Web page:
I use the phrase ‘dig’ deliberately. A 1970s Swedish book about researching your job Dig Where You Stand has finally been translated into English. It uses the example of a cement factory—where asbestos production went from a recommended one to a carcinogenic one, and is a reminder to workers that history is dictated by those that write it—and also that what is hidden can be rewritten.
To this end, it's also important to acknowledge others. For all that GDS (or at least some people from GDS) have been accused of clearing history of anything that happened before them, they did actually do a blog post of the good work happening in other departments. This is good role modelling, acknowledge the work of others.
Responsible interaction design needs to contextualise history so as to:
- Reuse with care
- Watch for when the conditions for ‘best practice’ change
- Add to the context
Which leads me on to…
Considering power dynamics
Interaction design—and more generally user-centred design—has a relationship with the end-users which is sometimes under=examined. There's a lot of talk about co-design which isn't and so on. I'm not focusing on this area so much, but there is a great (if dense) book on Design Justice which is well worth looking into. I will warn you that the book is dense—I went through it in a bookclub where we did a chapter a week—but worth it. Also relevant is KA McKercher's quiz But Is It Co-Design?
What I am interested in is what it means to do interaction design as part of a team. These days, particular in agile delivery teams, interaction design works as part of a group of other specialists—developers, quality assurance testers, user researchers, content designers, business analysts—all reporting to a product manager or other key decision maker.
And this means that there is a lot of power running around.
A few years ago I wrote about the potential for power imbalance between a content designer and interaction designer that can turn it into a UX designer and copywriter.
However, more recently I was introduced to the concept of the power cube, which I think better contextualises this (and other) power imbalances.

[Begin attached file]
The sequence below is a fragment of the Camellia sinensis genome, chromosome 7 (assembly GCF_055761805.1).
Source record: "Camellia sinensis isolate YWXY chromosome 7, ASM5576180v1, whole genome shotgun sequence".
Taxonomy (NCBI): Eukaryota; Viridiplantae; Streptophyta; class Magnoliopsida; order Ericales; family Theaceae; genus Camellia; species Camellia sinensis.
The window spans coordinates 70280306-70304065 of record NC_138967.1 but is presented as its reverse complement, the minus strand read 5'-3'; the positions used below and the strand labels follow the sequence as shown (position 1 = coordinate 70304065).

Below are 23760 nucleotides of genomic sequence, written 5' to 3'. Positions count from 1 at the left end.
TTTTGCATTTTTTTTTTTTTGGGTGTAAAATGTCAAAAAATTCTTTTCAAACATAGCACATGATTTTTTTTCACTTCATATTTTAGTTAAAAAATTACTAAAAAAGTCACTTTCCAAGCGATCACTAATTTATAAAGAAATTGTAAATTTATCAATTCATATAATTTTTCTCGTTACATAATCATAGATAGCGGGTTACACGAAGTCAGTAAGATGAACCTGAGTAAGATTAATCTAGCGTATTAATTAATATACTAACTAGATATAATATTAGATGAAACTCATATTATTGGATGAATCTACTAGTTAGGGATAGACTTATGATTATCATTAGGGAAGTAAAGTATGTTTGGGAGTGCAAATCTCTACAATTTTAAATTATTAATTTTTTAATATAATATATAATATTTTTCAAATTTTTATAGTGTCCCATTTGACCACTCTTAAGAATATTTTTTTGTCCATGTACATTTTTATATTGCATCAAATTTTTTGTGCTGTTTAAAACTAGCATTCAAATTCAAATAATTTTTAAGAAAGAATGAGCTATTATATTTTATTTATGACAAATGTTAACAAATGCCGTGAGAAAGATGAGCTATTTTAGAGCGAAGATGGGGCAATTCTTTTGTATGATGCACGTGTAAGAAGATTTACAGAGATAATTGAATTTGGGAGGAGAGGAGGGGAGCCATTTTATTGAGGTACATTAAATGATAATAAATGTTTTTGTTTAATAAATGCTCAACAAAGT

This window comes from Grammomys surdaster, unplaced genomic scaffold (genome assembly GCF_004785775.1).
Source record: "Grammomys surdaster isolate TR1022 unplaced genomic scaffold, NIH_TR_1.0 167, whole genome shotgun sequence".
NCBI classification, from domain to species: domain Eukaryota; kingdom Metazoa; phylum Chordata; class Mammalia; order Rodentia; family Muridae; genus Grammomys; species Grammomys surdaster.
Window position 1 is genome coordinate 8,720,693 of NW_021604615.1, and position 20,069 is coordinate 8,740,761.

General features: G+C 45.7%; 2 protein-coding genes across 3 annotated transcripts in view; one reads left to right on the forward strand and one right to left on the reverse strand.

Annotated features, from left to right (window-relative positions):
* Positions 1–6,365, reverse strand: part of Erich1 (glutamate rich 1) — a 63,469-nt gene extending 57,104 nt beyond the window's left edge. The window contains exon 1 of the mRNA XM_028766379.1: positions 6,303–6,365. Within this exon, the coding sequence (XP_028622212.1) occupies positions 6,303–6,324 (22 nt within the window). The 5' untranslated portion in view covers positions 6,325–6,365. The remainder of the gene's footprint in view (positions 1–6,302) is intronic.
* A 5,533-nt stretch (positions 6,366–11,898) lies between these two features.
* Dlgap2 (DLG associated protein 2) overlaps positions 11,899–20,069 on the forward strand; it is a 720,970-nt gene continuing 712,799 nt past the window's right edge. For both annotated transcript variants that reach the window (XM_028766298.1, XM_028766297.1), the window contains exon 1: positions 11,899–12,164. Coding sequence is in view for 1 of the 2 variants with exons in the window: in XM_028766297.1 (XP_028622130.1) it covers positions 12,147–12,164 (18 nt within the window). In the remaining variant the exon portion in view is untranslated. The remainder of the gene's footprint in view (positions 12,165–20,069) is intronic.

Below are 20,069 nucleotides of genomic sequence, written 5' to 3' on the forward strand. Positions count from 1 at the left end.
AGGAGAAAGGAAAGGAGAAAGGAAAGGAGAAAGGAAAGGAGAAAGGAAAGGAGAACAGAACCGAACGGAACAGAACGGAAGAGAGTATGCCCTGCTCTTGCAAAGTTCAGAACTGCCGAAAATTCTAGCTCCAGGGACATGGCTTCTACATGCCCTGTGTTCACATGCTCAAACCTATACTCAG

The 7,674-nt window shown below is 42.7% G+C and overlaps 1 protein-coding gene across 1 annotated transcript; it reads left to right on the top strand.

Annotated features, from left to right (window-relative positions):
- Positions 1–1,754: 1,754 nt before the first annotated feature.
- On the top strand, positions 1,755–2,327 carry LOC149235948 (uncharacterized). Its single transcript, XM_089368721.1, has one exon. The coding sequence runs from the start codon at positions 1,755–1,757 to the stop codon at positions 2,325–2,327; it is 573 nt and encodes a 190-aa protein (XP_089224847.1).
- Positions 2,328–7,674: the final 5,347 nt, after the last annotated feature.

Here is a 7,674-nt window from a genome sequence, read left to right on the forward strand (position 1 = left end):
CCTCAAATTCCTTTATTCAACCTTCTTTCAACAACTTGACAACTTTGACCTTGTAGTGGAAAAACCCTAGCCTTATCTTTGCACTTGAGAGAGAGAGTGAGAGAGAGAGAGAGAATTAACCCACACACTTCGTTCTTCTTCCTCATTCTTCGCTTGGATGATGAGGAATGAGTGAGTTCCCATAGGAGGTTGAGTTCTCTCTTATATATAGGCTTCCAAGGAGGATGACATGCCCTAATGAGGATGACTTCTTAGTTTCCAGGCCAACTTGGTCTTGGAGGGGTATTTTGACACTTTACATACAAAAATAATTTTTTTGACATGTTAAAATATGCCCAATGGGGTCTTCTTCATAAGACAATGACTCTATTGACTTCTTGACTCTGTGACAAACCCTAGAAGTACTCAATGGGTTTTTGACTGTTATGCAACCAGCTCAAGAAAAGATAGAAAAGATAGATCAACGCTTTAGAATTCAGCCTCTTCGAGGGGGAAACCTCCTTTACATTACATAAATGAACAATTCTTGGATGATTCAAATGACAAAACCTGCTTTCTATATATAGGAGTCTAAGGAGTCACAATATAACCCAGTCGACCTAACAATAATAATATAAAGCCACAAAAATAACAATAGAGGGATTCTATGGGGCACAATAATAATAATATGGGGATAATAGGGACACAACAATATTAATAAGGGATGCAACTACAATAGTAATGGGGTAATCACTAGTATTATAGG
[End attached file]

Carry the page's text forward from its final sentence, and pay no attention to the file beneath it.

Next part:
The cube has some elements that are worth unpacking relating to the content designer and interaction designer example:
- forms of power - visible is known role power, hidden informal power, and invisible power that which is available but not used. For a team, a product manager might have visible power, but an interaction designer have hidden power and a content designer invisible power
- spaces - this can be places such as meetings and being invited to them, and even control over changing things. To this end, I think about not only meetings but even prototypes and who can change them.
This sort of thing can be tricky to be able to unpick. One useful and slightly less high risk activity I’ve used in communities of practice and also can be done with teams is one to help people understand roles, by asking 3 questions:
- What do you like about your role?
- What do people get wrong about your role?
- What can other roles do to help you do the best in your role?
Aside from roles, there are other dimensions to consider such as intersectionality. Introducing Intersectionality is a good start for considering this.
In practice, I'd also recommend Hack Your Bureaucracy by Marina Nitze and Paul Sinai as a practical guide to considering organisational structures.
Responsible interaction design needs to consider power dynamics so that the best people and roles contribute to the work, not just those that hold power .